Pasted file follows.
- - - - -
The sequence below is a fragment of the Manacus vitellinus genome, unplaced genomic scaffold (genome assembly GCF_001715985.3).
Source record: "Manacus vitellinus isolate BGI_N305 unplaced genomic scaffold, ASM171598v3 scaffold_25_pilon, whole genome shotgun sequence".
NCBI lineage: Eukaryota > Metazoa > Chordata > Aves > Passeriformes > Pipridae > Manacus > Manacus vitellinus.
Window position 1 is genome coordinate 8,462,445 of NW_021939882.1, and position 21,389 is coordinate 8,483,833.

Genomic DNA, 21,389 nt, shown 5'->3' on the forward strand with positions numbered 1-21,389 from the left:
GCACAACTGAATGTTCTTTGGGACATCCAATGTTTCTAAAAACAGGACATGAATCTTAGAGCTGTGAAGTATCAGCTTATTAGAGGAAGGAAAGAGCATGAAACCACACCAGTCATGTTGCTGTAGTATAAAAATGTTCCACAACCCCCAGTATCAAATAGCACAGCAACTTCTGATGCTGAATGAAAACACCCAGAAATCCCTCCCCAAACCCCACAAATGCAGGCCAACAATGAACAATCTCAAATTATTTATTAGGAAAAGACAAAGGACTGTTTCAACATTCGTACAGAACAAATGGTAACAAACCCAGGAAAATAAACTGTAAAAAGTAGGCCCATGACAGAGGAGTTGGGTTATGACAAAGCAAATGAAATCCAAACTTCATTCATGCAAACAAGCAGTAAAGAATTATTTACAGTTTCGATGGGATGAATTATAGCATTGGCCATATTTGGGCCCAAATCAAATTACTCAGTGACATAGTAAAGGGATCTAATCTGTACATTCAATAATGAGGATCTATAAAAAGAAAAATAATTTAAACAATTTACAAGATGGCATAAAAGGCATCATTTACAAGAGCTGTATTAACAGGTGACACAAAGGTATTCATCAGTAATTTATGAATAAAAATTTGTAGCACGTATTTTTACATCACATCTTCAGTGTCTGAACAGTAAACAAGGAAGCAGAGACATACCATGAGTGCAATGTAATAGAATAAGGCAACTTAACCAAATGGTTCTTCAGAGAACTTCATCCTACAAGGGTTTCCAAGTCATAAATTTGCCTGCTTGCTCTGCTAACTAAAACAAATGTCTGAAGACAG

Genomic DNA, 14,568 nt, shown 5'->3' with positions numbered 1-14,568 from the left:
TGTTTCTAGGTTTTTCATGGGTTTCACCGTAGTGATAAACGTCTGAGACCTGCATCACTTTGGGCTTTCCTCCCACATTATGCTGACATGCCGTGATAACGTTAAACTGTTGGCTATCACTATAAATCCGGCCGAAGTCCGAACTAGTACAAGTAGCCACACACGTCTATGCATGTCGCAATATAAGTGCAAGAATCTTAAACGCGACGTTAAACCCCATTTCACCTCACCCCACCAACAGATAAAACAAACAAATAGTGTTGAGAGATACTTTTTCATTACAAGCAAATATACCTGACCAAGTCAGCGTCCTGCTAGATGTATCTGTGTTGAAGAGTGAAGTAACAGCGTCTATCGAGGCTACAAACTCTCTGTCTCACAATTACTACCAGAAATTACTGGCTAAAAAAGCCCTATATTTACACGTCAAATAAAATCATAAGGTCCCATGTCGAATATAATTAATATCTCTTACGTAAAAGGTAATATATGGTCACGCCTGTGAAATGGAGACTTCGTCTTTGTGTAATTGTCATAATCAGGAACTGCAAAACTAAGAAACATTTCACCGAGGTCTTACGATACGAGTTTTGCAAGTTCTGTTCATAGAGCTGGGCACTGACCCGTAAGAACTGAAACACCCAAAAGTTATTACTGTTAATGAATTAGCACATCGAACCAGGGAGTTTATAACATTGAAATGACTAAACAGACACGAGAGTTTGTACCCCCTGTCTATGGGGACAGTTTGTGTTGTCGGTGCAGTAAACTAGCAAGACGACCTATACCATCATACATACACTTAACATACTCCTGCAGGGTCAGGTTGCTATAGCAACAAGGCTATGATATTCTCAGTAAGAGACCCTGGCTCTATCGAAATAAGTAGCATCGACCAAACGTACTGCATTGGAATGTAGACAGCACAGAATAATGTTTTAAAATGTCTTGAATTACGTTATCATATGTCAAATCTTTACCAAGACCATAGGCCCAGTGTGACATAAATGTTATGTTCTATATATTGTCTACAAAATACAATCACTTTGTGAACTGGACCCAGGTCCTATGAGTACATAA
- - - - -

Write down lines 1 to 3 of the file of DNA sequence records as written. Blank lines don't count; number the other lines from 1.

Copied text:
The sequence below is a fragment of the Manacus vitellinus genome, unplaced genomic scaffold (genome assembly GCF_001715985.3).
Source record: "Manacus vitellinus isolate BGI_N305 unplaced genomic scaffold, ASM171598v3 scaffold_25_pilon, whole genome shotgun sequence".
NCBI lineage: Eukaryota > Metazoa > Chordata > Aves > Passeriformes > Pipridae > Manacus > Manacus vitellinus.